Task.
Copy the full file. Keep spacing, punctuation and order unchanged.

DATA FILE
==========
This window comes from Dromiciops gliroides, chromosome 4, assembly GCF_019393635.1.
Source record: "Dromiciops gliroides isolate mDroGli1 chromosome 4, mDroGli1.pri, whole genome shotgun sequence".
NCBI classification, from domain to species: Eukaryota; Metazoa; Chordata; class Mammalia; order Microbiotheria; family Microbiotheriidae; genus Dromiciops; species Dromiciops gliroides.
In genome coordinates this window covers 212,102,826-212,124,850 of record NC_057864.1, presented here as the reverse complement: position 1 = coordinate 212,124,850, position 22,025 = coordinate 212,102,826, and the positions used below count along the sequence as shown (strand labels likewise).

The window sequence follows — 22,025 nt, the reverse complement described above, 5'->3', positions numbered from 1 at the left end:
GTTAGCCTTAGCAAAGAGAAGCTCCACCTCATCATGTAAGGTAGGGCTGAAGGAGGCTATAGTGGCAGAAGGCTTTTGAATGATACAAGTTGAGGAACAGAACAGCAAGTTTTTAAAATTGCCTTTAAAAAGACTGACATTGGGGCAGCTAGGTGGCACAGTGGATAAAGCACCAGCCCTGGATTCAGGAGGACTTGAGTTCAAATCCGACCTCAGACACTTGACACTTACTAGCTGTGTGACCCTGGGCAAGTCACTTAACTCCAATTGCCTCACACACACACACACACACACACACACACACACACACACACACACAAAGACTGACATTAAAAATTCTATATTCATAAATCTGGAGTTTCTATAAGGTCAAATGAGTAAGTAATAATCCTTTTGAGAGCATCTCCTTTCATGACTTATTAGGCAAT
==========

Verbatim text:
This window comes from Dromiciops gliroides, chromosome 4, assembly GCF_019393635.1.
Source record: "Dromiciops gliroides isolate mDroGli1 chromosome 4, mDroGli1.pri, whole genome shotgun sequence".
NCBI classification, from domain to species: Eukaryota; Metazoa; Chordata; class Mammalia; order Microbiotheria; family Microbiotheriidae; genus Dromiciops; species Dromiciops gliroides.
In genome coordinates this window covers 212,102,826-212,124,850 of record NC_057864.1, presented here as the reverse complement: position 1 = coordinate 212,124,850, position 22,025 = coordinate 212,102,826, and the positions used below count along the sequence as shown (strand labels likewise).

The window sequence follows — 22,025 nt, the reverse complement described above, 5'->3', positions numbered from 1 at the left end:
GTTAGCCTTAGCAAAGAGAAGCTCCACCTCATCATGTAAGGTAGGGCTGAAGGAGGCTATAGTGGCAGAAGGCTTTTGAATGATACAAGTTGAGGAACAGAACAGCAAGTTTTTAAAATTGCCTTTAAAAAGACTGACATTGGGGCAGCTAGGTGGCACAGTGGATAAAGCACCAGCCCTGGATTCAGGAGGACTTGAGTTCAAATCCGACCTCAGACACTTGACACTTACTAGCTGTGTGACCCTGGGCAAGTCACTTAACTCCAATTGCCTCACACACACACACACACACACACACACACACACACACACACACACAAAGACTGACATTAAAAATTCTATATTCATAAATCTGGAGTTTCTATAAGGTCAAATGAGTAAGTAATAATCCTTTTGAGAGCATCTCCTTTCATGACTTATTAGGCAAT